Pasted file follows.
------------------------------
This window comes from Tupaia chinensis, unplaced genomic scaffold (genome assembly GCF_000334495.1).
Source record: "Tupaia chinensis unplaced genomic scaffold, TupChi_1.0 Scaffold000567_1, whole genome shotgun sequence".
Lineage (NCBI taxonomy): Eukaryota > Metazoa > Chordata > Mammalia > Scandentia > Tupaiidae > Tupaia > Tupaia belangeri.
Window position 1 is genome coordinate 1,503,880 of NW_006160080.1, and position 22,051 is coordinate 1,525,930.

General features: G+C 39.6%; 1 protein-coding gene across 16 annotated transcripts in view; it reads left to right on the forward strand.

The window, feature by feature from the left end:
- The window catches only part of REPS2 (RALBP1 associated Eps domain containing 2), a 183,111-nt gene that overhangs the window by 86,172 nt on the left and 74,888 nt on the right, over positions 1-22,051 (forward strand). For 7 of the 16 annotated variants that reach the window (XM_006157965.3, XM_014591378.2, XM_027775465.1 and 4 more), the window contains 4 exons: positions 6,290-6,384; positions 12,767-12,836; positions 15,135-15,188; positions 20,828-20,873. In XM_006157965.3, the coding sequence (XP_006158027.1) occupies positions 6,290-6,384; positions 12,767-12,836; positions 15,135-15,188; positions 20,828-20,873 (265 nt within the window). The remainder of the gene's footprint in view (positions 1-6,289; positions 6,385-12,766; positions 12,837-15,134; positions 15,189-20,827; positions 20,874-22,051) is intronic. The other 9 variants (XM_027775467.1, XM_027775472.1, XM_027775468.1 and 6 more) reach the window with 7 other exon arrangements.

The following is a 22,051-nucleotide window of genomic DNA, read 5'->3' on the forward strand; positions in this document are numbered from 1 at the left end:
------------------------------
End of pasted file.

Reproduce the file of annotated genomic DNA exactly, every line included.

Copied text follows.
This window comes from Tupaia chinensis, unplaced genomic scaffold (genome assembly GCF_000334495.1).
Source record: "Tupaia chinensis unplaced genomic scaffold, TupChi_1.0 Scaffold000567_1, whole genome shotgun sequence".
Lineage (NCBI taxonomy): Eukaryota > Metazoa > Chordata > Mammalia > Scandentia > Tupaiidae > Tupaia > Tupaia belangeri.
Window position 1 is genome coordinate 1,503,880 of NW_006160080.1, and position 22,051 is coordinate 1,525,930.

General features: G+C 39.6%; 1 protein-coding gene across 16 annotated transcripts in view; it reads left to right on the forward strand.

The window, feature by feature from the left end:
- The window catches only part of REPS2 (RALBP1 associated Eps domain containing 2), a 183,111-nt gene that overhangs the window by 86,172 nt on the left and 74,888 nt on the right, over positions 1-22,051 (forward strand). For 7 of the 16 annotated variants that reach the window (XM_006157965.3, XM_014591378.2, XM_027775465.1 and 4 more), the window contains 4 exons: positions 6,290-6,384; positions 12,767-12,836; positions 15,135-15,188; positions 20,828-20,873. In XM_006157965.3, the coding sequence (XP_006158027.1) occupies positions 6,290-6,384; positions 12,767-12,836; positions 15,135-15,188; positions 20,828-20,873 (265 nt within the window). The remainder of the gene's footprint in view (positions 1-6,289; positions 6,385-12,766; positions 12,837-15,134; positions 15,189-20,827; positions 20,874-22,051) is intronic. The other 9 variants (XM_027775467.1, XM_027775472.1, XM_027775468.1 and 6 more) reach the window with 7 other exon arrangements.

The following is a 22,051-nucleotide window of genomic DNA, read 5'->3' on the forward strand; positions in this document are numbered from 1 at the left end: